0 Soon to be disbanded, Glasgow District Council has
funded new works by four contemporary Scottish composers who will play the local authority out of office,
says Eddie Gibb.
s a gesture of Pat Lally’s magniﬁcent municipal muniﬁcence, four murals by Glasgow’s most famous contemporary painters will hang in the Royal Concert Hall,just as soon as Peter Howson gets his canvas the right way up. The pictures were commissioned by the District Council and will act as a reminder of its committed patronage of the arts long after the local authority ceases to exist under local government reorganisation in April. But there will be another, less tangible legacy left by the Council — a cycle of four contemporary musical commissions which are to receive their international premieres in Glasgow over the next eighteen months.
The Council-financed commissions pair a contemporary Scottish composer with an artist from another discipline, with dance. creative writing, sculpture and visual art all being set to music played by the Scottish Chamber Orchestra. The first pairing puts lnverness- born composer Alasdair Nicolson together with shaven-headed north London dancer Laurie Booth, whose past performances have featured his fascination with martial arts. It should be interesting to see how a chamber orchestra accommodates such a physical performer in its midst. ‘They’ll need to get together soon to see if he’s going to be kicking them in the face.‘ jokes Nicolson.
The piece is called The Last Meeting and is based loosely on the Greek legend of Orpheus and Eurydice’s adventure in the Underworld. As Nicolson says. it’s a story that many composers have tapped for inspiration before him. ‘This is not a ballet on the Orpheus legend,’ he adds. ‘That was just the stimulus idea. It’s about musicians and the power of music. and about being reunited and having it taken away again.’
Nicolson was paired with a choreographer because many of his previous commissions have been for theatre companies. including the score for TAG’s adaptation of Alasdair Gray’s epic Glasgow novel Lanark. Music was an integral part of the production. which used two opera singers who acted as the play’s narrators in an attempt to replace the visual element of Gray’s story — Duncan Thaw’s creation of the mural - previously thought to be unstageable. The experience of working on Lanark and many other musical theatre collaborations is likely to lend The Last Meaning a strong
dramatic sense. So how will it sound?
‘That’s one question you don’t ask a composer.’ laughs Nicolson, ‘but I have thought about the interaction between the instruments and the roles played by the different sections of the orchestra. There will be drama within the musical side.’ The next stage is for Booth to work out his moves around the musicians, who will be arranged rather differently from a traditional chamber orchestra. This unusual collaboration has meant that Nicolson has had to work not only as composer, but also give stage directions.
Though the collaborations have been funded mainly by Glasgow District Council, the idea originally came from the SCO. The other commissions pair up, Haflidi Hallgrimsson and painter Craigie Aitchison, Sally Beamish and writer Janice Galloway, and James MacMillan and sculptor Sue Jane Taylor. ‘One of the things we have always tried to do is challenge the boundaries of what a modern orchestra does and its relationship to other art forms,’ says SCO managing director Roy McEwan. ‘We looked for four interesting composers who were either Scottish-based or had a Scottish connection and had a distinctive voice. Alasdair is used to working in a wide variety of environments and is committed to looking at music in different ways.’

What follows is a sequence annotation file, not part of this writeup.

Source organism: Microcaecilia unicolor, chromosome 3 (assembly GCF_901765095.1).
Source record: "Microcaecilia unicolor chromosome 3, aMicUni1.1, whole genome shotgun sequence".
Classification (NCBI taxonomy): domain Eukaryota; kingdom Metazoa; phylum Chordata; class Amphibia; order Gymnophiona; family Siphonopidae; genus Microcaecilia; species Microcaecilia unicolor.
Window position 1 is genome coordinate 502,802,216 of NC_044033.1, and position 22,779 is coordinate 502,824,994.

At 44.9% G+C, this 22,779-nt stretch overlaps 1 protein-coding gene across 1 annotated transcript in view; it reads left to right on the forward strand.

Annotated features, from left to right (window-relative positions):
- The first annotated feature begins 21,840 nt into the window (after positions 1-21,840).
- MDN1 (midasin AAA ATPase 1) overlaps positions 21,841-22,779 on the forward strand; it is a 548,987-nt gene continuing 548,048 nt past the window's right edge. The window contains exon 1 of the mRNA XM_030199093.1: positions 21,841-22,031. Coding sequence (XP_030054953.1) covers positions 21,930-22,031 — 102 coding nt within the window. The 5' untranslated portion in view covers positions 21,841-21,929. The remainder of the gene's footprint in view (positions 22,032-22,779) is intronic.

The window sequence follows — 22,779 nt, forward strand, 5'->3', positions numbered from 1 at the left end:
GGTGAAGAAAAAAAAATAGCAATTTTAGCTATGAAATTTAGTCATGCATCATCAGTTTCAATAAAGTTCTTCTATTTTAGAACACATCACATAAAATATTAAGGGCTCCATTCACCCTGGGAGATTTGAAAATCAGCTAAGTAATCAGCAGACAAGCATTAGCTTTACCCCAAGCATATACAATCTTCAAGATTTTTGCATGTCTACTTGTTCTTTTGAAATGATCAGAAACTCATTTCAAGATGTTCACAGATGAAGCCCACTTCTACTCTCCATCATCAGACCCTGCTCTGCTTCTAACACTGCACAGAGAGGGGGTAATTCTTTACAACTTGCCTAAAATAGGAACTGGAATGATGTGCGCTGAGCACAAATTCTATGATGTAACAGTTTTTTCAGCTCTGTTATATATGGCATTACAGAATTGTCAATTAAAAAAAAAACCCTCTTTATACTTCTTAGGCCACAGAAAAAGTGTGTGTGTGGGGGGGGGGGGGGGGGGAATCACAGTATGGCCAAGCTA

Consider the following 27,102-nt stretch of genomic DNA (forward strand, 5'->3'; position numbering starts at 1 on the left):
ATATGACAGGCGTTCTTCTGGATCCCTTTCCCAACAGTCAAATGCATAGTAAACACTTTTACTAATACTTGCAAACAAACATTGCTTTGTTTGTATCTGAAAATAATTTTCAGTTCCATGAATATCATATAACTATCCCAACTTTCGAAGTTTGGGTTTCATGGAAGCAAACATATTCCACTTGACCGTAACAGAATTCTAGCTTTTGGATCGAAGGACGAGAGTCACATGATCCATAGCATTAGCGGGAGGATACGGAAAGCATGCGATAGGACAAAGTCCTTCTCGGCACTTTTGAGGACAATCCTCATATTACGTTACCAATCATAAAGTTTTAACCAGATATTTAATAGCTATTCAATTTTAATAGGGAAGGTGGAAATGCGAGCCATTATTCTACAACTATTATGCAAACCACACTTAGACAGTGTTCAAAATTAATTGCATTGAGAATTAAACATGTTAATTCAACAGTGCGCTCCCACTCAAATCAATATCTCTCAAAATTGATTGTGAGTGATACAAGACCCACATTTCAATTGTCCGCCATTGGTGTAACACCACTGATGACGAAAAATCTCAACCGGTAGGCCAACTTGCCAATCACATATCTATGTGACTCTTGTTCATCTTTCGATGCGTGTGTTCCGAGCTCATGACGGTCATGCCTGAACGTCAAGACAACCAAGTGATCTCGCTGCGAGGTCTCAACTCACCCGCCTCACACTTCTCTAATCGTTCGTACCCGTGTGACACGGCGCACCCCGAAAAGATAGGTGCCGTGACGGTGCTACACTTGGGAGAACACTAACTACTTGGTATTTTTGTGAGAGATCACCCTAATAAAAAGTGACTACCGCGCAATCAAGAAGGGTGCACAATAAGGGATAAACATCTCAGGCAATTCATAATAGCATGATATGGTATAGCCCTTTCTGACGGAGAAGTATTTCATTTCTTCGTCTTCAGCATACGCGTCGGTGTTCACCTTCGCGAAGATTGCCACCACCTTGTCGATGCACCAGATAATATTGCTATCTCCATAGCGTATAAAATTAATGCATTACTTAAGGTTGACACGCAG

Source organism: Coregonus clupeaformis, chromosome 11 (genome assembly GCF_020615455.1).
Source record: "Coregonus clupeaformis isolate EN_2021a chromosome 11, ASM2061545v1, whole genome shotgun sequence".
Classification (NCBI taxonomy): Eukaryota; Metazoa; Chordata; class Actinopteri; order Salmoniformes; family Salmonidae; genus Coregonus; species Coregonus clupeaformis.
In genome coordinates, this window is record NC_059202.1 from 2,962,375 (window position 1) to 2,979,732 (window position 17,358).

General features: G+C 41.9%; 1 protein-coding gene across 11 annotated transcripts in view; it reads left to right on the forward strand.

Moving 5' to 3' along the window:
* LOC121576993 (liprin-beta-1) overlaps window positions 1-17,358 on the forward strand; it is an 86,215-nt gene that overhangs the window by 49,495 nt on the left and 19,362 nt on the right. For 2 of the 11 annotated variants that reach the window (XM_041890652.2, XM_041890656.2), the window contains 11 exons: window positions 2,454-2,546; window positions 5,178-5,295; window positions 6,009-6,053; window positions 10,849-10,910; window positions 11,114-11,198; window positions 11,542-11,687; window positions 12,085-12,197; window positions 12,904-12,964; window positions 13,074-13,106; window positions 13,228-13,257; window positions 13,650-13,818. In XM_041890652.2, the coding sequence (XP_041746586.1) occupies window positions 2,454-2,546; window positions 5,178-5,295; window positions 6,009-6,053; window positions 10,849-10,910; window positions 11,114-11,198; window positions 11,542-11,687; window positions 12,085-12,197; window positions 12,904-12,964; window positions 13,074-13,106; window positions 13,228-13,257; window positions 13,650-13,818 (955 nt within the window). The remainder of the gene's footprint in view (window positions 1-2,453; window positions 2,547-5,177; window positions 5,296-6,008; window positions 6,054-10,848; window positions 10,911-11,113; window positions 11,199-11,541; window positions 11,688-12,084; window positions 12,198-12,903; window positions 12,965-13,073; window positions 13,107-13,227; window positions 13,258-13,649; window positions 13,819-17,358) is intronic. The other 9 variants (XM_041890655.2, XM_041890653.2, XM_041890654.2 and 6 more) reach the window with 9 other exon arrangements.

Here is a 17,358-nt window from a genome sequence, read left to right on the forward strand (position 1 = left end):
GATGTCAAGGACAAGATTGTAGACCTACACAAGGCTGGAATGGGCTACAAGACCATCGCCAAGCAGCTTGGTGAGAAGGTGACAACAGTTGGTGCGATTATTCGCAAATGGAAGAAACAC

‘People are much more comfortable with what they know and love. That makes it difficult for composers to survive. There’s less room for experimentation or the chance to tail.’ Alasdair Nicolson
Nicolson says the fact that The Last Meeting was paid for from the public purse did not influence the work — most of his compositions are subsidised in some form, he says. But McEwan does stress that the composers were all chosen because they were ‘great communicators’, which is the closest anyone will come to saying that such a Council-backed project should be accessible. ‘lt stems from the City of Culture, which most things do.‘ says
l Calm and composed: Alasdair Nlcolson
Charles Bell of the Council’s Department of Performing Arts. ‘The project comes out of the view that Glasgow has of itself as a city of creativity. No one is pretending the SCO has a massive popular audience. but by working in a different way. and if it’s promoted in the right way, they should extend the audience.’
Nicolson believes the Council’s decision to fund contemporary commissions was far- sighted. coming at a time when classical concerts are increasingly retreating to a repertoire of the tried and tested classics. ‘People are much more comfortable with what they know and love, and that’s not just the corporate sponsors, that's the audiences and often the musicians themselves.’ he says. ‘That makes it difficult for composers to survive. I can’t say l’m doing badly. but young composers often get only one opportunity and that’s it. There’s less room for experimentation or the chance to fail. You can stick in the past and not engage with what‘s happening in contemporary music. but then what’s to happen in the future‘?’
When Glasgow District Council ceases to exist in March. it will at least be able to say it did its bit for that future.
Alasdair Nieolsonis' The Last il'leeting has its world premiere at the City Hall in Glasgow on Friday 8, with a second performance at the Queen is Hall. Edinburgh, on Saturday 9.
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